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The Transient Sublime and Mortality in “Ode to a Nightingale”

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何梓涵 12010007
To Professor Hou Yiling
English Literature

The Transient Sublime and Mortality in “Ode to a Nightingale”

Composed during the most creative period in Keats’s brief poetic career, “Ode to a Nightingale” has long been regarded as one of the most refined works of his poetry. Previous criticism has comprehensively explored its themes of nature, beauty and mortality, as well as its demonstration of Keats’s notion of Negative Capability. But based on my research, few critical reviews have touched upon the point which I find clearly suggest itself in this poem: that the poet’s experience here depicted is not merely an escape into the realm of ideal beauty, but also an intoxication with the Romantic sublime. Between the sublime and
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But his pain stems not from grief, which we learn by surprise, but from an excess of happiness occasioned by the bird’s song which is “too happy” to be endured. This ambivalent mixture of pain and pleasure is the characteristic mark of the sublime, which is further heightened by the sharp contrast between the poet’s painful numbness and the bird’s god-like rapture and freedom.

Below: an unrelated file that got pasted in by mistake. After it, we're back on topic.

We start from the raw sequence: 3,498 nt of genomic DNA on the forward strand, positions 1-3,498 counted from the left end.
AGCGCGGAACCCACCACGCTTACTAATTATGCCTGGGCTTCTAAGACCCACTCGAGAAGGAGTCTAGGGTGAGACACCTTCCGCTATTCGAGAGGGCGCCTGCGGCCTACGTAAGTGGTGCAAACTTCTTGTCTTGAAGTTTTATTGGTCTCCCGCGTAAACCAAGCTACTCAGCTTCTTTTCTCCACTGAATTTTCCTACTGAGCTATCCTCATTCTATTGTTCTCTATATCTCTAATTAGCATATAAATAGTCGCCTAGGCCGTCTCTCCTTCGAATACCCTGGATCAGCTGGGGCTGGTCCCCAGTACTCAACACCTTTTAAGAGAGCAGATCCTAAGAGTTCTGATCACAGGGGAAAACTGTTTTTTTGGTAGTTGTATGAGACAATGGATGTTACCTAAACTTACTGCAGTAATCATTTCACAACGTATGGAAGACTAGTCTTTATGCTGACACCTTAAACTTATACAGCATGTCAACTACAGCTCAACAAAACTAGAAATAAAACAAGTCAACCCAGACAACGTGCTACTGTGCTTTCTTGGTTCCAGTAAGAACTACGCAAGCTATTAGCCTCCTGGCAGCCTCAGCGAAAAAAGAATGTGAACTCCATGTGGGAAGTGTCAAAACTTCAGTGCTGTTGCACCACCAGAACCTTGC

The poet then calls for wine, “a beaker full of the warm South” which may carry him into a state of the sublime where identification with the nightingale and union with nature are accessible, in order to escape “the weariness, the fever, and the fret” of human lives, where youth dies early and even love does not last long. But then he changes his mind: he will fly to the nightingale not through the artificial device of alcoholic intoxication (“Bacchus and his pards”), but through the agency of poetic imagination (“the viewless wings of Poesy”).
For a moment the poet succeeds, exclaiming that he is “already with thee”. Imagination leads him into a trance, where he loses consciousness while arriving at the climax of the sublime. In his most exalted poetic vision, he beholds the holy lustre of “the Queen-Moon” and “her starry Fays” in the tender night sky. But soon common sense abruptly obtrudes, pulling the poet from up amid the stars down to the earthly gloom where “there is no light”. As if
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